Corrections officials in Georgia said Thursday they would resume executions after indefinitely postponing two executions because concerns were raised about the drugs that were to be used to kill the lone woman on death row in the state.
In March, Georgia's Department of Corrections chose to postpone the execution of Kelly Renee Gissendaner after the lethal injection drug cocktail planned for use in her execution looked cloudy.
An internal investigation by the agency and the state attorney general's office determined that the drugs had been shipped and stored at a temperature that was too low, which caused the cloudy appearance. While some advocates had expressed concern that the drugs had deteriorated, the investigation determined that that was not the case.
Gissendaner, 46, would be the first woman executed in Georgia in 70 years. She was condemned in 1998 for the murder of her husband, Douglas, who was abducted and stabbed to death in a plot carried out by Gissendaner and her boyfriend.
On March 2, just hours before Gissendaner's scheduled execution, prison doctors noticed the drug "appeared cloudy," even though it had passed independent testing from an outside lab earlier in the day.
The state also postponed the execution of convicted murderer Brian Keith Terrell. Gwendolyn Hogan, a corrections spokeswoman, said the state was awaiting a court order to reschedule both of the executions.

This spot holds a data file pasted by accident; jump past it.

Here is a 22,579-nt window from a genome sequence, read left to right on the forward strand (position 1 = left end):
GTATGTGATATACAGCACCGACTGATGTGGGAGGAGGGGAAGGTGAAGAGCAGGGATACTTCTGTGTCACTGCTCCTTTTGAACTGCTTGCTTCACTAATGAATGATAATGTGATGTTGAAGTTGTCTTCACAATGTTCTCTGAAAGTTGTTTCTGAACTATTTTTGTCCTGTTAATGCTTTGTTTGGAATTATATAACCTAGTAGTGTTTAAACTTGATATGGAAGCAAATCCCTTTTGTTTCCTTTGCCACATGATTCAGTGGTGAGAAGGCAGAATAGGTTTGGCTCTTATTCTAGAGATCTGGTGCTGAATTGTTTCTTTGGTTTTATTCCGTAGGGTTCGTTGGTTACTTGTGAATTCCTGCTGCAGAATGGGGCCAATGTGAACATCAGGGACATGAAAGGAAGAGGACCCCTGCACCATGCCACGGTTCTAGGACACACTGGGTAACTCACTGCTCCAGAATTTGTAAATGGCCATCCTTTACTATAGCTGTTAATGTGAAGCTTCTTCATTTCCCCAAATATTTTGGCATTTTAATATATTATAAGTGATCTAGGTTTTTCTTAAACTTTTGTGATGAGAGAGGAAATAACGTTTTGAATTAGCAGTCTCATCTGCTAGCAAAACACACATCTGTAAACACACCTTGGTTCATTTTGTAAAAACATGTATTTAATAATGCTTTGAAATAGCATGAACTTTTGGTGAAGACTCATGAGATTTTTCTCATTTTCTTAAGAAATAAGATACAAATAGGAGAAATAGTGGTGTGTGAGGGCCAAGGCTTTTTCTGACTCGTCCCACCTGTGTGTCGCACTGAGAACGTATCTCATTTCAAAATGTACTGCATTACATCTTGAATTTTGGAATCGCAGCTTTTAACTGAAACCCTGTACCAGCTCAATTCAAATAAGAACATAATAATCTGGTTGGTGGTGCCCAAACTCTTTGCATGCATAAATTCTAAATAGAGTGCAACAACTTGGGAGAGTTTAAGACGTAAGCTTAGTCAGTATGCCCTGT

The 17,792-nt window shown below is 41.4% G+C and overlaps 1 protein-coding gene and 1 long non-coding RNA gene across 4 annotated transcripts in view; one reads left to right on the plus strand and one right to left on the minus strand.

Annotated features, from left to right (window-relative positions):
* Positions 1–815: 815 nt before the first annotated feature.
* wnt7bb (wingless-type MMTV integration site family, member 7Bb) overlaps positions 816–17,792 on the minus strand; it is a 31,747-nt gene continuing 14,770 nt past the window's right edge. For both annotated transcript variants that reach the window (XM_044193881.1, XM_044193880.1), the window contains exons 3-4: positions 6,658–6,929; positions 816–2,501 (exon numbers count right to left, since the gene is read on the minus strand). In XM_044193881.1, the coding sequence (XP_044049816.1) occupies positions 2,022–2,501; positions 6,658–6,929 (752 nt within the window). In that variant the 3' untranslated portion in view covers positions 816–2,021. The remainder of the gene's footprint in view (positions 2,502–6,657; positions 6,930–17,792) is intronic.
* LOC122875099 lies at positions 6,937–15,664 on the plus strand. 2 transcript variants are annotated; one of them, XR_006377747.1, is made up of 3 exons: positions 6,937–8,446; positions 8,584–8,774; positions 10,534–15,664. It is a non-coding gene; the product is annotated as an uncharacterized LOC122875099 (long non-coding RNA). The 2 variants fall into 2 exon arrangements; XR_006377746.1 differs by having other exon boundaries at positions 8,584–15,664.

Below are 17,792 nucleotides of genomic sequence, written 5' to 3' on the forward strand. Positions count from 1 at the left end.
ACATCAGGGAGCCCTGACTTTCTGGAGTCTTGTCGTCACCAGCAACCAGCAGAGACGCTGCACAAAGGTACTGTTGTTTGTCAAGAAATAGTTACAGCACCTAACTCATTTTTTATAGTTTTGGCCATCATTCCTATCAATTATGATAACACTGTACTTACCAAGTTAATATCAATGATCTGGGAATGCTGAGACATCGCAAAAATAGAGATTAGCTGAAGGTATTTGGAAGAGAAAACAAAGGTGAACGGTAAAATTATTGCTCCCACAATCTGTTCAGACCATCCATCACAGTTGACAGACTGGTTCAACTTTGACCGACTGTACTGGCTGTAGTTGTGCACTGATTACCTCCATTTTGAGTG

Concern over the cocktail to be used in Gissendaner's execution is the latest development in a growing national conversation about the drugs used to kill death row inmates in the U.S. A series of botched executions left death row inmates in Ohio, Oklahoma and Arizona gasping for breath and apparently writhing in pain last year.
Corrections officials in several states have been scrambling to obtain new drugs for executions as foreign pharmaceutical companies have curtailed sales of phenobarbital and pentobarbital to protest their use in state-sponsored executions.
Earlier this year, Utah's Legislature approved a measure allowing death row inmates to be killed by firing squad if the state could not obtain the proper drugs to conduct a lethal injection.
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